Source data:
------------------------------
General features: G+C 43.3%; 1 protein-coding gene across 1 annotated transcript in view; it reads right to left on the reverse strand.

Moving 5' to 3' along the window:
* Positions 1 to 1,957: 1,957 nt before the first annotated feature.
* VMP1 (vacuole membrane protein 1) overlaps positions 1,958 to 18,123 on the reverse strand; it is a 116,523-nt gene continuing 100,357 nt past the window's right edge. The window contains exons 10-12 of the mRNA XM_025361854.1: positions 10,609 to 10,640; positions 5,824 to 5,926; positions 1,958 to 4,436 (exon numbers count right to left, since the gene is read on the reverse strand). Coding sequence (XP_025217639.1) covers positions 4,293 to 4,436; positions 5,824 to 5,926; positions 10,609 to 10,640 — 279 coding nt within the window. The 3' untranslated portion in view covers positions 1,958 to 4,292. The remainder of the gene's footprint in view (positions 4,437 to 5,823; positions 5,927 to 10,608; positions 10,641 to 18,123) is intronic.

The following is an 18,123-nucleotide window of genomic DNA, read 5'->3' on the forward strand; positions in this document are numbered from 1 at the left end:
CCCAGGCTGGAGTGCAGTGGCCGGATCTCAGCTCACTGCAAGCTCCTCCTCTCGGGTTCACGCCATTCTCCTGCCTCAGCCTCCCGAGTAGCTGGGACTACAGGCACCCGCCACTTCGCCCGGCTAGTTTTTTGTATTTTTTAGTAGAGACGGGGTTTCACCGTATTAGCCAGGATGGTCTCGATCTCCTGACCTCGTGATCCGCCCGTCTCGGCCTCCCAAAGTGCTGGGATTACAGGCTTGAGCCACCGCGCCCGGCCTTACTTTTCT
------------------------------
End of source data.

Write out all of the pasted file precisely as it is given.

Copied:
General features: G+C 43.3%; 1 protein-coding gene across 1 annotated transcript in view; it reads right to left on the reverse strand.

Moving 5' to 3' along the window:
* Positions 1 to 1,957: 1,957 nt before the first annotated feature.
* VMP1 (vacuole membrane protein 1) overlaps positions 1,958 to 18,123 on the reverse strand; it is a 116,523-nt gene continuing 100,357 nt past the window's right edge. The window contains exons 10-12 of the mRNA XM_025361854.1: positions 10,609 to 10,640; positions 5,824 to 5,926; positions 1,958 to 4,436 (exon numbers count right to left, since the gene is read on the reverse strand). Coding sequence (XP_025217639.1) covers positions 4,293 to 4,436; positions 5,824 to 5,926; positions 10,609 to 10,640 — 279 coding nt within the window. The 3' untranslated portion in view covers positions 1,958 to 4,292. The remainder of the gene's footprint in view (positions 4,437 to 5,823; positions 5,927 to 10,608; positions 10,641 to 18,123) is intronic.

The following is an 18,123-nucleotide window of genomic DNA, read 5'->3' on the forward strand; positions in this document are numbered from 1 at the left end:
CCCAGGCTGGAGTGCAGTGGCCGGATCTCAGCTCACTGCAAGCTCCTCCTCTCGGGTTCACGCCATTCTCCTGCCTCAGCCTCCCGAGTAGCTGGGACTACAGGCACCCGCCACTTCGCCCGGCTAGTTTTTTGTATTTTTTAGTAGAGACGGGGTTTCACCGTATTAGCCAGGATGGTCTCGATCTCCTGACCTCGTGATCCGCCCGTCTCGGCCTCCCAAAGTGCTGGGATTACAGGCTTGAGCCACCGCGCCCGGCCTTACTTTTCT